However, perhaps his most influential role as a leader of change comes from his visionary qualities, or his ability to communicate his vision of change, as Kotter (1995) would say (pp. 2). James Portnow sees the game industry as being in the crux of a great change that will soon propel it onto the level of other serious artistic mediums. However, he stresses that it is the responsibility of the developers to push the limits of conventional game design and create new and innovative games that broaden the horizons of mechanics and storytelling in games. “We have to move past this idea that we’re just making a pastime for children and accept the responsibility that comes with the fact that we are one of the biggest entertainment media in existence right now.” He believes it is also up to the consumers, the players, to step up and demand better, more innovative games, and to explore and stand by those games that do try new things. As Portnow said, “Nobody’s going to let me make better games if the consumer doesn’t demand better games” and these principles are his motivation behind educating his students, his peers and players at large (The many roles of James Portnow, 2013).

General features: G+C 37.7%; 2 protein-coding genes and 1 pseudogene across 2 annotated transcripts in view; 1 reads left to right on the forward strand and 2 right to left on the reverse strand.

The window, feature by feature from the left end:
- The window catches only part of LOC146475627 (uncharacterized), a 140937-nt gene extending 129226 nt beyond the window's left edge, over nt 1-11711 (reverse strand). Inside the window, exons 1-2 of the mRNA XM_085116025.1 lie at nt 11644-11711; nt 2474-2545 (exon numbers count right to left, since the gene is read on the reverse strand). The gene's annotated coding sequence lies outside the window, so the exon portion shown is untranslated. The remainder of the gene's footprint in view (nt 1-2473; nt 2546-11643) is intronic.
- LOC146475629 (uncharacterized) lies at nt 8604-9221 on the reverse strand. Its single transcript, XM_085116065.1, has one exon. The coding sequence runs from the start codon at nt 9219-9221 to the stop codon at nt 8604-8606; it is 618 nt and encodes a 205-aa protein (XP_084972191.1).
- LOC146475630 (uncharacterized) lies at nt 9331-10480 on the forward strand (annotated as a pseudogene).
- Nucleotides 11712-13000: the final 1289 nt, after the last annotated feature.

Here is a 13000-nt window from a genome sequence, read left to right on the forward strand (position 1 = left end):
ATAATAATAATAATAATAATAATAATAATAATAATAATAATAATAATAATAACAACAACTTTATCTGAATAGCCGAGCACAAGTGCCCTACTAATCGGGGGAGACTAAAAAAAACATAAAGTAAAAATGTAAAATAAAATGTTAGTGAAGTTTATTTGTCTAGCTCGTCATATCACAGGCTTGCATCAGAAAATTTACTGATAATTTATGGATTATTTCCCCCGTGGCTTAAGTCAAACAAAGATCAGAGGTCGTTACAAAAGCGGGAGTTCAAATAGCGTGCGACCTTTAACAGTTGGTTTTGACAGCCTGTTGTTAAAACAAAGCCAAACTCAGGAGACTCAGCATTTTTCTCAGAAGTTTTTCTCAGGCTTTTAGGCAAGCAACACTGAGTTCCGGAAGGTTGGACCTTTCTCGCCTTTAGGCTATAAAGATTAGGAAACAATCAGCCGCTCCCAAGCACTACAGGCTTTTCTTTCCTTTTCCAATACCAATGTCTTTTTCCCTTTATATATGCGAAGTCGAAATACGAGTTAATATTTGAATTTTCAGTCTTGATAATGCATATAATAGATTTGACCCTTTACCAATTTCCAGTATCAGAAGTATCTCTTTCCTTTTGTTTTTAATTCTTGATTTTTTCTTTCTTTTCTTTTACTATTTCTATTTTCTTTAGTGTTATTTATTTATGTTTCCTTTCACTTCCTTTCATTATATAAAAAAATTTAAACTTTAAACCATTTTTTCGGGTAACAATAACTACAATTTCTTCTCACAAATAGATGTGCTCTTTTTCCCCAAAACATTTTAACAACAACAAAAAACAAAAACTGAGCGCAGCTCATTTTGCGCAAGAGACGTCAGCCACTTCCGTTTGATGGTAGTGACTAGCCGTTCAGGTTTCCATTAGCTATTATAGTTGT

Jesse Schell is or has been a game designer, Disney Imagineer, professor, author, CEO, an IDGA chairman, speaker and professional juggler. While Jesse Schell had a very technical background, earning multiple Computer Science degrees and working for companies like IBM and Bell Communications, he eventually found his way into working for Disney Imagineering, designing games (Schwartz, Schell, 2003).
As an Imagineer he designed critically acclaimed games like the Disney Quest attraction Pirates of the Caribbean: Battle for Buccaneer Gold and the MMO Toontown Online (Schell, Shochet, Macedonia and Rosenblum, 2001). It was while working at Disney that he met Dr. Randy Pausch, a professor who taught a Master’s degree program at Carnegie Mellon University in Entertainment Technology (where James Portnow earned his Master’s degree). After Pausch left his position due to medical issues in 2002, he asked Jesse Schell to take over his position at CMU, which is where he has been teaching ever since (Schell, Klug, 2010).